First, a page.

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Discussion in 'Trumpet Discussion' started by etoapps, Feb 8, 2014.
I would agree, which is what my recommendation above of singing the song in advance would achieve.
There isn't always time to sing through in advance. I've played some performances where there was literally no time to look through the charts. Once I was flown halfway across the United States, and had just enough time to put my tails on and have the conductor tell me they were playing Figaro in 1. That was it. A very exciting concert. I drank lots of free beer afterwards.
And I wasn't invited? For the beer part, not the performance, in case there is any confusion, which there shouldn't be.
The more patterns that we have committed to memory, the better our sitereading becomes. The more complex the stored patterns, the easier we have it with harder pieces to siteread. (Rowuk)
Cn u rd ths? F u cn, u prbly ndrstnd rwks mssg. Pttrns r trnsltd fstr thn rdng msc nt b nt. Cn u trnslt ths?
Although I understand the “patterns” of words above, I had never applied this concept to reading music until I read Rowuk’s comments in this thread. Most of us know the patterns that form words and we can make sense of them. It would be interesting to try to emphasize the patterns of measures and phrases instead of notes as an aid in reading music…..
We are preparing for 7 upcoming performances of “Anything Goes” and I have had a helluva time with the syncopation involved, so will try Rowuk’s “patterning.” Maybe he’s put me onto something……
What I believe was a help for me was to be a copyist, back when pen and ink was used. Arrangers have this nasty habit of waiting until the last moment to submit the arrangements. Once I did about four days worth of 20 hours a day non-stop copying. Speed was important as was accuracy, and I learned to take in pretty big chunks rather than glance continually back and forth from score to parts. Often I could check mistakes the arranger had made with accidentals.
As a result I can take in a new bit of music at a glance, get an idea of the form, check for key changes, repeats, codas and the like and then play it. The patterns we play can become imbedded in our eyes, brains and muscles. (Bad physiology, but that is what it feels like.)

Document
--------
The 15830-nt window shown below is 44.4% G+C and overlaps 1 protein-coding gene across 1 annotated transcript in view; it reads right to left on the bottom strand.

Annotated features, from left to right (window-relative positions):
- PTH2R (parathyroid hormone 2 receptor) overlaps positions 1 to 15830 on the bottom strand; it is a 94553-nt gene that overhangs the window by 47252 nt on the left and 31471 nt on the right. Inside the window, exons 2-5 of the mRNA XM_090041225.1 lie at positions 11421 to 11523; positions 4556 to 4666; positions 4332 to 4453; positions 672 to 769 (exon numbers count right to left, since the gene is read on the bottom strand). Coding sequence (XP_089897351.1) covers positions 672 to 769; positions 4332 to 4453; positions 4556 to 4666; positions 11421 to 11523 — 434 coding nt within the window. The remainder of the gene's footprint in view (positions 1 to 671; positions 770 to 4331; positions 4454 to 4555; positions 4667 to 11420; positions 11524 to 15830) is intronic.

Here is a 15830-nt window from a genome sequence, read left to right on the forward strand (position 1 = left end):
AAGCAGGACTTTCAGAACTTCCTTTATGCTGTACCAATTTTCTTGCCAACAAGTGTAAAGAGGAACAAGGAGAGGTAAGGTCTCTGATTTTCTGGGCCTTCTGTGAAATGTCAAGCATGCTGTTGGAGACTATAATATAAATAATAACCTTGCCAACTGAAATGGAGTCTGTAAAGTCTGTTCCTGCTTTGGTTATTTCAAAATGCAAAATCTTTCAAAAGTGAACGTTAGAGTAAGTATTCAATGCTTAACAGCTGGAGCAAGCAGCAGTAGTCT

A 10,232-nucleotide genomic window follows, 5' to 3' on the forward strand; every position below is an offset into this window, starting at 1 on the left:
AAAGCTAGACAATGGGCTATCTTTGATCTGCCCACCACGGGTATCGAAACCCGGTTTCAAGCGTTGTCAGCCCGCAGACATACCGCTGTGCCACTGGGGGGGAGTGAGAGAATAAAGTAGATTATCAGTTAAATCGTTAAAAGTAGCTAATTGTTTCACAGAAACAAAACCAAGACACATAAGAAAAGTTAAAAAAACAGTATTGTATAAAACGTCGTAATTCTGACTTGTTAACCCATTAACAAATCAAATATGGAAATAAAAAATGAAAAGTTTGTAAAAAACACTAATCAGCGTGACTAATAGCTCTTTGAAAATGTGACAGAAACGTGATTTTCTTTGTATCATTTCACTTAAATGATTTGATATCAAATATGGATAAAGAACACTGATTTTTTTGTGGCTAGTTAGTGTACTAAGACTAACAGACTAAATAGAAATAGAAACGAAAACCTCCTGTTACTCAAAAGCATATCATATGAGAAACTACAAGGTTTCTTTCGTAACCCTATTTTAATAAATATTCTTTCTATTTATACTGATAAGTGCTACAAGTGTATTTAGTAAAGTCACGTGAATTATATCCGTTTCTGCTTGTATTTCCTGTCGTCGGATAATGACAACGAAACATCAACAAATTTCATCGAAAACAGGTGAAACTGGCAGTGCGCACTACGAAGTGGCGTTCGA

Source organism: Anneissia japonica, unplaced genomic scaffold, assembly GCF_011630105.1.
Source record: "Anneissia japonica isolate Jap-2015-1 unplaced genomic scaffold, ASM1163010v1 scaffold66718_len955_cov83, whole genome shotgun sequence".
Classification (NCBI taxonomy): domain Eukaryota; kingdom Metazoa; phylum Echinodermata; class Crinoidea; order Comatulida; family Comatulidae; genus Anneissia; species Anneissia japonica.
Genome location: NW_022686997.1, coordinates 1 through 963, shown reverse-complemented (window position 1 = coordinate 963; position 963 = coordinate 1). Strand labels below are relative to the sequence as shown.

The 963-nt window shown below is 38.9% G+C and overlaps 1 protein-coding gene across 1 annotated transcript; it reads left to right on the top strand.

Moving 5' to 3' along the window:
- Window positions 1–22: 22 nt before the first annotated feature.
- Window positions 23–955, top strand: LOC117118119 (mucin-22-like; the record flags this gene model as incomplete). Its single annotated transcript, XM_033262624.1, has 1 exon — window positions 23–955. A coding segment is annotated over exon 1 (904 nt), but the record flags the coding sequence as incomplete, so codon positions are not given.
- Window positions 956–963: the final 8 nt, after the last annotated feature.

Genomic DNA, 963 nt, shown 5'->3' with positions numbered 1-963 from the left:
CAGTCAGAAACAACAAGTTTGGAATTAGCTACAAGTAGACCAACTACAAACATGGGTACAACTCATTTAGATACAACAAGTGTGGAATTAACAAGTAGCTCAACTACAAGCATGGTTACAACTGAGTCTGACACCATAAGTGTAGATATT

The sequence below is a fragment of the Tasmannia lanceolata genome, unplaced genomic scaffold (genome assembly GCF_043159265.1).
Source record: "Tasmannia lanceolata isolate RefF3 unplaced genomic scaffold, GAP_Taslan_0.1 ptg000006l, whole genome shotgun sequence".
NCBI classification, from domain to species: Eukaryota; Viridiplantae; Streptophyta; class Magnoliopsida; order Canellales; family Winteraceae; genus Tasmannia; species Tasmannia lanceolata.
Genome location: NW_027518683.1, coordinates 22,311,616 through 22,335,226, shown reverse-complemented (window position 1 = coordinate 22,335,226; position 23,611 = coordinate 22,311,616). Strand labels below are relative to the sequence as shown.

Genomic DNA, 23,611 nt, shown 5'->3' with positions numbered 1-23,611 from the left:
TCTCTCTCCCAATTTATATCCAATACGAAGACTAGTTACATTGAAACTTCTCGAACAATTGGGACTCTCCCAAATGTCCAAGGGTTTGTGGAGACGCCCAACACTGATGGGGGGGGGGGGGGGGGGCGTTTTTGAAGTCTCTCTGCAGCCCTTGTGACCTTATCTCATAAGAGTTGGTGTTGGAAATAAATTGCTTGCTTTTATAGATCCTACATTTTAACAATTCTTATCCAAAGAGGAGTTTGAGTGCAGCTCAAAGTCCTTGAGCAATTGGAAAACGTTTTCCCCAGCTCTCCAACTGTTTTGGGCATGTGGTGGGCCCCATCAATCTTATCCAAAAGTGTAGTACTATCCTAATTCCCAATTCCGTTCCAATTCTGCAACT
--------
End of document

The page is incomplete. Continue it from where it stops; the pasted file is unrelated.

What has been said is great!! Allow me to add just a little:
There's a specialized section of the brain that's devoted to learning a new skill. Once aquired, that skill is stored in a different specialized section of the brain. The question is, why is it that some people never get past reading notes (still learning) to reading patterns (a higher level of learning which requires knowing how to read and knowing the notes). I think there are at least four basic reasons:
1. They are unsure because they can't read music very well. This type of learning can be kicked up by:
a. Taking music to the privy (seriously! people read there so why not read music) and instead of reading Entertainment Weekly, read music.
b. Take pieces read in the privy and rewrite them on a free software and listen to how a rhythmic, melodic, and harmonic patterns sounds. When the person "hears" how dotted 8th and an 16th note sounds together, or how notes sound from C to F#, it helps with the learning. It is also of great help to sing, hum, or whistle the piece.
2. Generally people do not invest the time to really know the fingerings in all keys (or even a few). Scales, arpeggios, intervals will assist greatly!
3.They lack a method of investigating the piece "before" they attempt to sight read. They simply start blindly. Just taking as little as 60 seconds can make a big difference. Things such as looking at the key, tempo, look for weird parts and circle them (in red pencil), circle repeats, look for dynamic marks.
4.They have never heard of approaching the process of reading music in patterns. As a result, they play choppy and awkward like a 4 year old reads which is often one word (often sounding out the letters in the word) at a time. This can be kicked up (by the musician that know how to read music and knows the fingerings) by looking for patterns and approaching them as little sentances.
Sight reading does a great job of informing us of our weaknesses in just playing the trumpet. Usually less experienced players tend to play the dotted 8th sixteenth like a triplet and the quarter to eight like dotted eighth notes. It also brings out all kinds of other weaknesses, things like air and the ends of notes and intonation....
Until you try to site read a Thelonious Monk chart!
these are exactly my thoughts. Now replace your word fragments with "a in the staff as the third in an F7chord, leading to the root in a Bb chord, slurred and played at the same volume as the first trumpet player (who is crescendoing), in a church that is 100 feet long with 6 seconds of reverberation". No way can we in real time, synchronized with the other players, "hear it first" and then react. We need the patterns stored so that we can anticipate instead of react. That means we payed our dues. Groove, timing, rhythm are all functions of properly, perfectly practiced patterns - drawn by intelligent musicality.
The first note that we play is always on autopilot - there are no audible clues to "help" us adjust - that comes when we get the first reflections from the room that we are playing in. The early reflections (< 10ms) do not help at all due to the way our hearing works. That means playing into a corner in the practice room is not a very good way to build tone. This "initial" tone is purely a product of our stored patterns!
This part of the response really hits a wow moment for me. I so agree. That first note is oh so powerful to directing the mind as to were we will go from that point on.